Always full of surprises, Widespread Panic pulled another ace out of their wizard cloak with a debut of “Tura Lura Lural (That’s an Irish Lullaby)” that was popularized by Van Morrison’s guest appearance on The Band’s grand finale, the Last Waltz. John Bell left the audience spellbound, while Jimmy Herring retraced the vocal notes with his enrapturing guitar. To end the night in perfect Panic tradition, the band dove into a saucy and stompin’ version of “Love Tractor” from their self-titled second album. Whatever energy the ragged audience members had left, they spent every last morsel of strength to shake it to the lively harmonies and quick tempo and participate in raucous punctuations to the song’s jams in accompaniment to Dave School’s tremendous bellowing “Yee Haw!”. One final shred-tastic guitar solo by Jimmy Herring concluded the phenomenal three-night run in MGM at National Harbor, Maryland and John Bell bid that audience one last “Good night!”.

Every time this band performs, it is nothing short of brilliance. The extra time between shows gives the band more time to craft thoughtful setlists. From politics to binge drinking, the musicians capture a wide range of emotions with expert meticulousness. From start to finish, the world-class professionals deliver raw energy that few venues can even sustain. Widespread Panic will play their next shows during a two-night stay at Wanee Festival in the swamps of Live Oak, Florida. Until next time, ladies and gentlemen, it is an honor to be among the “good people” and until we meet again, I hope we “live long and lucky”.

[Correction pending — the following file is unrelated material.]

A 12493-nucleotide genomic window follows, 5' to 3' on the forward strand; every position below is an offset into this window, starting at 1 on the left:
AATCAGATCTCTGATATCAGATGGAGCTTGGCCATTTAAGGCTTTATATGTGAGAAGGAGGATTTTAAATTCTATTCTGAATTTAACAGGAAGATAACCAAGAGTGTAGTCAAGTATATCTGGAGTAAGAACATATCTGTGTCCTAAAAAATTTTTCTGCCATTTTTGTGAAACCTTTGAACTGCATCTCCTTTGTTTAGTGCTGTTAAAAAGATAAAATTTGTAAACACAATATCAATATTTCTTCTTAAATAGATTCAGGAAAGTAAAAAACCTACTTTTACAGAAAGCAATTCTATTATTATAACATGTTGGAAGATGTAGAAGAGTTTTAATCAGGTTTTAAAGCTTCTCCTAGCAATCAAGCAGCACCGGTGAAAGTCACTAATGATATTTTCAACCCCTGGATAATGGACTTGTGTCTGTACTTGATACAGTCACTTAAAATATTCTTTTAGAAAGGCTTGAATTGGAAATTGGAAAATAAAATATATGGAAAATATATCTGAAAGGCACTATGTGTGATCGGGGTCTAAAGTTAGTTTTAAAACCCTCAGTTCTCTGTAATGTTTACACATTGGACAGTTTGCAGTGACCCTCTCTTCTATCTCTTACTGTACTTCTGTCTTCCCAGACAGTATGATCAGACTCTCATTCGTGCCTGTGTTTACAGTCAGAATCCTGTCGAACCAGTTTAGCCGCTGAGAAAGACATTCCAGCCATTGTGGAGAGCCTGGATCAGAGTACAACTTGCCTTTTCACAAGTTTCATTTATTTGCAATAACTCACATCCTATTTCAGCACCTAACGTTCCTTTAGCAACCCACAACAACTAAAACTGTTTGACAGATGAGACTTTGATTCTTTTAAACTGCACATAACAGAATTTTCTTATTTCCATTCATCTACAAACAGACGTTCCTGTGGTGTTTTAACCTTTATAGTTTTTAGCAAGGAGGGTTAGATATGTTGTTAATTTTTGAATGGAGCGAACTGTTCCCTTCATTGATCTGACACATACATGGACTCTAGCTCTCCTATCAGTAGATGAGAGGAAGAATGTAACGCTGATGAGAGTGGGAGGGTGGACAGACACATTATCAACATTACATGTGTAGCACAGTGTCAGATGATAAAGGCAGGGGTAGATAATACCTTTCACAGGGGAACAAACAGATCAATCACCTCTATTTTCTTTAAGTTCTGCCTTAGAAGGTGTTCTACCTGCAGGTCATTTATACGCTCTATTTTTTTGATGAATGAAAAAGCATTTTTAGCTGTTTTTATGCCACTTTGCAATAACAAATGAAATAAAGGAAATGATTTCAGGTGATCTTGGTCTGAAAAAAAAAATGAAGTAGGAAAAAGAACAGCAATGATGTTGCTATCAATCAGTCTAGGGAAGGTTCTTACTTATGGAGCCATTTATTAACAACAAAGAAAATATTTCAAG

Setlist: Widespread Panic | The Theater At MGM National Harbor | Washington, D.C. | 3/17/18

Set 1: Tall Boy, Up All Night, Little Lilly, You Got Yours, Blue Indian, Honky Red, Thought Sausage, Bust It Big, Protein Drink / Sewing Machine (70 mins)

Set 2: Rock, Sell Sell, One Kind Favor > Pilgrims, Ride Me High > Blackout Blues, Sundown Betty > Drums > Fishwater > Red Hot Mama > Fishwater (90 mins)

Encore: Saint Ex, Toura Loura Loura^, Love Tractor (21 mins)

Notes ^ First Time Played (Irish lullaby)

Check out the full gallery below, courtesy of photographer AJ Genovesi.